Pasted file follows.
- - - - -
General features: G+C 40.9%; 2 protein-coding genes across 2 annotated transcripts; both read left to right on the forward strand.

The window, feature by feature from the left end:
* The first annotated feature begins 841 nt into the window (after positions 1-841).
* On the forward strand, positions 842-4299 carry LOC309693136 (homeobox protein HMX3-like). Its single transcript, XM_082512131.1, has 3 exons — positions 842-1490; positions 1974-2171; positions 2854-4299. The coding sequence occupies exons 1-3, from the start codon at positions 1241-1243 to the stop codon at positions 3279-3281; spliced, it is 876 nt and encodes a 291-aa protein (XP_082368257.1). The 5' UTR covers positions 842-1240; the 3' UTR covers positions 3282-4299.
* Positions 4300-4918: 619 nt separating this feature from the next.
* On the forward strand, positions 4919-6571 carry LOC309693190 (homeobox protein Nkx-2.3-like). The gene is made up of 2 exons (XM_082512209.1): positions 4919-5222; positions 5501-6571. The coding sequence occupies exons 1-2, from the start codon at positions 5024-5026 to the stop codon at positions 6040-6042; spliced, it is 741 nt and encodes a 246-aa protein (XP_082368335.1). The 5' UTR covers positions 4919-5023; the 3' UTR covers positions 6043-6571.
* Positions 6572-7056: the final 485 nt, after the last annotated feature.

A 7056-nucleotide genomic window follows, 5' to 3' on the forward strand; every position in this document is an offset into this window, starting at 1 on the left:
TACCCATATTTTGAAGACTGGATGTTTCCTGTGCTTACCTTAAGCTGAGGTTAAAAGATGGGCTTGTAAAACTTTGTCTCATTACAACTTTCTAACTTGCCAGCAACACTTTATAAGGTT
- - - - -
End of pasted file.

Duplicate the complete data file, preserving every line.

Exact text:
General features: G+C 40.9%; 2 protein-coding genes across 2 annotated transcripts; both read left to right on the forward strand.

The window, feature by feature from the left end:
* The first annotated feature begins 841 nt into the window (after positions 1-841).
* On the forward strand, positions 842-4299 carry LOC309693136 (homeobox protein HMX3-like). Its single transcript, XM_082512131.1, has 3 exons — positions 842-1490; positions 1974-2171; positions 2854-4299. The coding sequence occupies exons 1-3, from the start codon at positions 1241-1243 to the stop codon at positions 3279-3281; spliced, it is 876 nt and encodes a 291-aa protein (XP_082368257.1). The 5' UTR covers positions 842-1240; the 3' UTR covers positions 3282-4299.
* Positions 4300-4918: 619 nt separating this feature from the next.
* On the forward strand, positions 4919-6571 carry LOC309693190 (homeobox protein Nkx-2.3-like). The gene is made up of 2 exons (XM_082512209.1): positions 4919-5222; positions 5501-6571. The coding sequence occupies exons 1-2, from the start codon at positions 5024-5026 to the stop codon at positions 6040-6042; spliced, it is 741 nt and encodes a 246-aa protein (XP_082368335.1). The 5' UTR covers positions 4919-5023; the 3' UTR covers positions 6043-6571.
* Positions 6572-7056: the final 485 nt, after the last annotated feature.

A 7056-nucleotide genomic window follows, 5' to 3' on the forward strand; every position in this document is an offset into this window, starting at 1 on the left:
TACCCATATTTTGAAGACTGGATGTTTCCTGTGCTTACCTTAAGCTGAGGTTAAAAGATGGGCTTGTAAAACTTTGTCTCATTACAACTTTCTAACTTGCCAGCAACACTTTATAAGGTT